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Becca Klaver on Daniela Olszewska

The Partial Autobiography of Jane Doe by Daniela Olszewska (dancing girl press, 2008)



Who is Jane Doe, and what does it mean that she chooses “Yes”? In the first poem of Daniela Olszewska’s chapbook, The Partial Autobiography of Jane Doe, our protagonista is found clutching a note that reads:


Do you like me?

Circle: YES NO


By the final line of the book, after setting up one of her most elaborate sideshows yet, Jane bids farewell to us with this: “I switched the camera to the Yes setting.”


Throughout the outrageous and ghastly poetic course in between, we learn that Jane’s world is one that simultaneously stages and subverts the idea of the carnival, and the childlike fun and subliminal danger the site implies. It is a world that wants to “institute a tax on public displays of precociousness”; a world in which Jane patches holes in hydrogen bubbles, catches her hair bow on a Sears Tower lightning rod, builds a house of “lick-able wallpapers and edible floors,” and mutilates genitalia only to later soak it in gin. It is also a world that remembers a toxic Eastern European landscape of radiation, deformity, and death, and one that replays those disasters through a girl’s body. Not a woman’s, mind you, but a body in-between, mercurial, and volatile as a nuclear reactor, growing third nipples and unicorn horns.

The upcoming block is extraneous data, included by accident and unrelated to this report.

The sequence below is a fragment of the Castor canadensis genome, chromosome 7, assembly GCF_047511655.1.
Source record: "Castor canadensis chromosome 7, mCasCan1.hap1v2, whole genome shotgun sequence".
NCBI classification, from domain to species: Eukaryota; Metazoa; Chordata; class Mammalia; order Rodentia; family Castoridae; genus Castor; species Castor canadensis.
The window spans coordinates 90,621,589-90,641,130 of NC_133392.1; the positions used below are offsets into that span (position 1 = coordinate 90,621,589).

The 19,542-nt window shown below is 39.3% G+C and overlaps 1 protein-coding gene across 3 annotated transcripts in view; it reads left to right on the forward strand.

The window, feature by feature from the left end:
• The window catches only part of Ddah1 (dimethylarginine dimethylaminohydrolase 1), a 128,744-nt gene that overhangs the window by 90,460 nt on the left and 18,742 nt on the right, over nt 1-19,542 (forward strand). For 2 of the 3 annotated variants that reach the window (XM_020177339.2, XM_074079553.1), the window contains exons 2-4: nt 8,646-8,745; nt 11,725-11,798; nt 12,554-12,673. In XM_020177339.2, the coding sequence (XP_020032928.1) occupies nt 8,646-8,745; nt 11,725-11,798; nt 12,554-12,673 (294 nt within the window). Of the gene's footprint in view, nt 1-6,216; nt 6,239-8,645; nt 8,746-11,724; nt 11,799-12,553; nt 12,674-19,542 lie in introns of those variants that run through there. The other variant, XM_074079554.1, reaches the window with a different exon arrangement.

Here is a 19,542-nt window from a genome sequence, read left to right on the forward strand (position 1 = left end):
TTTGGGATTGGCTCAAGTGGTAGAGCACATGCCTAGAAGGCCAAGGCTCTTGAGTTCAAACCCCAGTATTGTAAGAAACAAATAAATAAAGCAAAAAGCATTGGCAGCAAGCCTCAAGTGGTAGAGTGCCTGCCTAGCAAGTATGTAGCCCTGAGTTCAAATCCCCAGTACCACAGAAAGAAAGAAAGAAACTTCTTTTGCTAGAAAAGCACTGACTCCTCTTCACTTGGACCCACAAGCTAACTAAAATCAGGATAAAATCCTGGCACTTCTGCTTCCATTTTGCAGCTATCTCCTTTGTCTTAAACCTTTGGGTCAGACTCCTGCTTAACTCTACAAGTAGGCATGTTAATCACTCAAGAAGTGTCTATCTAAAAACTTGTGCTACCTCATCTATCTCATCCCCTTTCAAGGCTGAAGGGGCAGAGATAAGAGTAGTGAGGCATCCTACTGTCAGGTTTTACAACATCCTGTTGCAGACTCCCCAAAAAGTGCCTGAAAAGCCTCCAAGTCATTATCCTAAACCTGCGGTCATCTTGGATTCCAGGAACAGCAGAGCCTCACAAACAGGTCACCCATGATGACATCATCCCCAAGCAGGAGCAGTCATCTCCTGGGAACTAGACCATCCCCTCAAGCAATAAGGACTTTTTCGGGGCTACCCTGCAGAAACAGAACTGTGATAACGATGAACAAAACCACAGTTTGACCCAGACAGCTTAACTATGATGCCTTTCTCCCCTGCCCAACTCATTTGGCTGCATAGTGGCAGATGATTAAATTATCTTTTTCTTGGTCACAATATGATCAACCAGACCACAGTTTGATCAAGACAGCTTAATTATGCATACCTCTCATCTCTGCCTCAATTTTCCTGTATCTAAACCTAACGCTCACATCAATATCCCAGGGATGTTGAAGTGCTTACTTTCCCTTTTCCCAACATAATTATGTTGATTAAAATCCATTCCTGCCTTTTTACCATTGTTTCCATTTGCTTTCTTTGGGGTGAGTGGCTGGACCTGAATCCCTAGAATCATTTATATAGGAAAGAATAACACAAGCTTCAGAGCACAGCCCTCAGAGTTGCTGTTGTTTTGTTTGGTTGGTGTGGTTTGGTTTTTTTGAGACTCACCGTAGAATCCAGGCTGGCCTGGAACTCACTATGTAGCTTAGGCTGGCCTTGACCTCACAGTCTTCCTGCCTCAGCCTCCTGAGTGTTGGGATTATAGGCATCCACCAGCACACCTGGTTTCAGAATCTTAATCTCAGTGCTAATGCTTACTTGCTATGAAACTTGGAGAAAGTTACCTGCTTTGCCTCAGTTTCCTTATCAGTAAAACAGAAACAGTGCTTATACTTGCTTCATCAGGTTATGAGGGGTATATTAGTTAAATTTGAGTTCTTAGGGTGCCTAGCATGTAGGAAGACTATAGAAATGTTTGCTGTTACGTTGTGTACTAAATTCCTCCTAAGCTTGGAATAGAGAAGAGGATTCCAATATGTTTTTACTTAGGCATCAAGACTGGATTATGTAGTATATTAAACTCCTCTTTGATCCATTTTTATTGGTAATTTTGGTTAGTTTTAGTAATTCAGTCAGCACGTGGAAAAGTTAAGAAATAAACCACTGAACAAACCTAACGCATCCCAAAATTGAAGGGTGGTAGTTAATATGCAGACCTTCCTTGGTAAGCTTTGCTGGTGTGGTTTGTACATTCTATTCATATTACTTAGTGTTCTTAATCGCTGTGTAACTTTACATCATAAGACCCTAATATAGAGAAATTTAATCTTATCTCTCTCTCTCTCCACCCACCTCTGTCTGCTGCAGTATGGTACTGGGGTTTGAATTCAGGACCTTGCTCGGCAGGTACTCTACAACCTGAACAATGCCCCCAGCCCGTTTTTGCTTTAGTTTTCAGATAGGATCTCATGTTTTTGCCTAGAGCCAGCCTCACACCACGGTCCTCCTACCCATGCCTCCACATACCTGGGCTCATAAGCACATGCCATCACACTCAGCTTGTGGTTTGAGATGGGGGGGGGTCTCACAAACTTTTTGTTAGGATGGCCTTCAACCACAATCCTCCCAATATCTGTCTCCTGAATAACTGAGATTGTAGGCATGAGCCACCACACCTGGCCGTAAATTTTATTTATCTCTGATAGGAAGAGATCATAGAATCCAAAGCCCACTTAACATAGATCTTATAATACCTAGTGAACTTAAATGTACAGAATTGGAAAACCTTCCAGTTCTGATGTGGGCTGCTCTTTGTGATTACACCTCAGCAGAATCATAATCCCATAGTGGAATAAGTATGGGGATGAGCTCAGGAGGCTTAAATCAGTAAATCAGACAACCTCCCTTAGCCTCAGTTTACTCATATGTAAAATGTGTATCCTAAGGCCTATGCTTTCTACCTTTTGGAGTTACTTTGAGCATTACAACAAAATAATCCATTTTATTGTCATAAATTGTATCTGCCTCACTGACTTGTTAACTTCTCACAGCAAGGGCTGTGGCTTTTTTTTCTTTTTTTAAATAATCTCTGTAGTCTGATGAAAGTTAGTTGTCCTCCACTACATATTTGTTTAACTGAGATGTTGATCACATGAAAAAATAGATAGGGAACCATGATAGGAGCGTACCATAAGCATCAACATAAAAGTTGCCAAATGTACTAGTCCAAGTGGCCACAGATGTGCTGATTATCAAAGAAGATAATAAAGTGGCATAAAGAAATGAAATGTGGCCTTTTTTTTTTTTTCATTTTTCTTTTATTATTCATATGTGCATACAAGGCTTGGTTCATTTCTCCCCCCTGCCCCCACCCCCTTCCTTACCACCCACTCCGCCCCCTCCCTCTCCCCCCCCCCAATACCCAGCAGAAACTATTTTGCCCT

It is also recognizable, to those of us who hail from or live there, as the world of the postindustrial American Midwest: the executive park with robotic deer; the Blue Man Group-esque antics of The Pet Psychic; Katherine H. and Mr. Fluffernutter, her cat, of Rockford, IL. If the poems are funhouses, the eerie sprawl of midwestern suburbia is the midway in which they congregate. We also see the United States through the eyes of foreigners (the Doe family has a “real language” and a “shrunken surname”), and via the Does, we witness the iconography of the American landscape both fractalized (“the extended / family all four-leafed”) and kaleidoscoped (“a cross-breeding between dinner and a ye olde pastime”).


And what of Jane, then? A carnie? A freak? Wherever Jane goes, she is obsessed by acts of construction and creation. We see her challenge The Almighty in “God vs. Jane Doe,” after which we’re left with the pleasure of asking a question as deliriously absurd as: What wins—God’s “unicorn nipples” or Jane’s “burning bouncing baby ball”? If Jane’s world is both recognizable and askew, this is because she won’t leave it be. Like a personal home decorator on Adderall (though Vicodin seems to be Jane’s drug of choice), Jane will not accept the banal. In this way Jane stands for every poet worth her salt, and every artist. She insists on the glitzy, the macabre, and the bizzaro, and when she is at the height of her powers—and of course here I mean Olszewska as well as Doe—she sees straight through her subjects, and tells her story through them, too. The pleasure of watching Olszewska curate Jane’s show is that the newfangled-imagined is permitted to appear side-by-side with the recognizable-real.


Indeed, above all, these are poems of the imagination—an imagination with no lid on the subconscious. So I like to think that when Jane switches the camera to the Yes setting, she is accepting the mission that she’s trained for throughout the course of the chapbook: she is choosing her x-ray lens, choosing to keep looking straight through the world, and then stepping back to report to us on its guts.

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